The traditional view is that divine revelation comes part in the written Bible and part in tradition which we take to mean things that we believe that never got written down in the Bible – things implicit or explicit in the ‘monuments of Tradition’ such as the liturgy, the Fathers, iconography, creeds and so forth. The modern 'mainsteam' view generally advocates a ‘Prima Scriptura’ position: Tradition is really the living out of the written Word in the life and the practice of the Church, and in general, the so-called monuments of Tradition are no more than small t traditions that can be readily discarded and changed.  And the progressive position is more radical still, believing that the entire content of Tradition can change as it is 'updated' by absorbing insights from other cultures, religions, and modern thinking.

The document contains some clear statements on these topics that on first read at least, I think traditionalists within the Church will find very helpful indeed, though whether they go far enough for the SSPX is another question. Here's my first take on its key messages - I've quoted selectively however, and others may read it differently.  I also reserve the right to change my views following further reflection on the paper!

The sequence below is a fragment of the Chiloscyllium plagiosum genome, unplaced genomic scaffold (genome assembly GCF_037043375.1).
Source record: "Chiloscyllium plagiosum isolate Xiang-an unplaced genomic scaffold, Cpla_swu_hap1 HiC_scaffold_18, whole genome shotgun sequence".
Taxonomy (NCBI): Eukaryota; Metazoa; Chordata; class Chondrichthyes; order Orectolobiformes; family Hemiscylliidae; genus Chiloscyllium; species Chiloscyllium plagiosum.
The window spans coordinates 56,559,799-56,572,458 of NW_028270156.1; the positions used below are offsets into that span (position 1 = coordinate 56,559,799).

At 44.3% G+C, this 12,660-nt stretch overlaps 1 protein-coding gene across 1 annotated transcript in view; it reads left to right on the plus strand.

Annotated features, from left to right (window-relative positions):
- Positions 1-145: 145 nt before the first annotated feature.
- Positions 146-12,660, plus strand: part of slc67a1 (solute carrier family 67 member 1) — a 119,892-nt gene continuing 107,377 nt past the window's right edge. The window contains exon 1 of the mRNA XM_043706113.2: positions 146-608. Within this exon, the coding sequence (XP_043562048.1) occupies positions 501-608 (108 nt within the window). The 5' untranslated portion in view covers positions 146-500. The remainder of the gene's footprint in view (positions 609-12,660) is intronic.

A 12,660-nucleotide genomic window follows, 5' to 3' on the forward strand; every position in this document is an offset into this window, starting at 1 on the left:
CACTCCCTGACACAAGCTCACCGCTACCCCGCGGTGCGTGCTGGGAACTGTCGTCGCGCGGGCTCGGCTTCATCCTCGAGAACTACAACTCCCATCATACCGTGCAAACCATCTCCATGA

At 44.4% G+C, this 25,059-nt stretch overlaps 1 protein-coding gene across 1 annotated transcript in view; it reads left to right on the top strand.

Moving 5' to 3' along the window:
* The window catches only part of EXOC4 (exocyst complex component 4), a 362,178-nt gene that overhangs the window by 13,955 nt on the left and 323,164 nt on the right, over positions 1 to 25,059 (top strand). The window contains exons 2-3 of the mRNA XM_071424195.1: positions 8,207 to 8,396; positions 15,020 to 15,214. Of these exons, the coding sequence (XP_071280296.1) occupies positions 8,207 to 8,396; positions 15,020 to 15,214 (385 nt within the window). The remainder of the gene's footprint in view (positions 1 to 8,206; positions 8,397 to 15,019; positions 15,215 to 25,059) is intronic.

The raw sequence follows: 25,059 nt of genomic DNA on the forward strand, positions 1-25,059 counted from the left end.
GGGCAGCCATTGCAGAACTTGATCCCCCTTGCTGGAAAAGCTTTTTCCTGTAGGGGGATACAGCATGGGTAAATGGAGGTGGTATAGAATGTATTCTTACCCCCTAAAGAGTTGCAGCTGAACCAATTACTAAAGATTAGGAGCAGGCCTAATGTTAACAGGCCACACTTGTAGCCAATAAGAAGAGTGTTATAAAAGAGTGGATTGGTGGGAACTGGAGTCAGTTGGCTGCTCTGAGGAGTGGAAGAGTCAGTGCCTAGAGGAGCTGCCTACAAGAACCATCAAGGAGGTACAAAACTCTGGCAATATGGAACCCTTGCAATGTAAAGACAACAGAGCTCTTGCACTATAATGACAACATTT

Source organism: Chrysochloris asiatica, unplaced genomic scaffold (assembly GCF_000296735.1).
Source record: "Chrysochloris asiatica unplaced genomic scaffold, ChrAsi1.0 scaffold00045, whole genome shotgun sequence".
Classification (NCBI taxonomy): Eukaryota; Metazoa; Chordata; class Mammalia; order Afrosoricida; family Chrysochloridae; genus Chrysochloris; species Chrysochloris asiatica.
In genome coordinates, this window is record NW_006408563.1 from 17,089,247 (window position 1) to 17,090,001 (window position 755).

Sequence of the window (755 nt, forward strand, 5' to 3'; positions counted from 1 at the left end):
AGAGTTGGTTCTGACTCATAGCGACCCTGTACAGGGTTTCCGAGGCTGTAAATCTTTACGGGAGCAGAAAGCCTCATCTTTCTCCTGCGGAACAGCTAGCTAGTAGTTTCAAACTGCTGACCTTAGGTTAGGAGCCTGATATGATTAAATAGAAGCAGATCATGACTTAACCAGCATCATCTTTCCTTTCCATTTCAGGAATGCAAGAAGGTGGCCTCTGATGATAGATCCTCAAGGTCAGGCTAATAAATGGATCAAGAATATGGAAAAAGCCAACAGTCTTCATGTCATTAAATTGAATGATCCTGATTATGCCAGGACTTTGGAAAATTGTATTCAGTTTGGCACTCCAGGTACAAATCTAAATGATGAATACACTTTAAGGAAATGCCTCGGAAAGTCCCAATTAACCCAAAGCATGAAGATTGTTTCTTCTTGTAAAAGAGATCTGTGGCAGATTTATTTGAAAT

1.  It makes clear that the Apostolic Tradition itself cannot change in its fundamental content:

"The Acts of the Apostles describes the life of the early Christian community in a way that is fundamental for the Church of all times: ‘They devoted themselves to the apostles’ teaching and fellowship, to the breaking of bread and the prayers’ (Acts 2:42; cf. Rev 1:3). This succinct description, at the end of the account of the feast of Pentecost, when the Holy Spirit opened the mouths of the apostles to preach and brought many of those who heard them to faith, highlights various essential aspects of the Spirit’s ongoing work in the Church. There is already an anticipatory outline of the Church’s teaching and sacramental life, of its spirituality and commitment to charity. All of these began in the apostolic community, and the handing on of this integral way of life in the Spirit is Apostolic Tradition. Lex orandi (the rule of prayer), lex credendi (the rule of belief) and lex vivendi (the rule of life) are all essential aspects of this Tradition. Paul refers to the Tradition into which as an apostle he has been incorporated when he speaks of ‘handing on’ what he himself ‘received’ (1Cor 15:1-11, cf. also 1Cor 11:23-26)."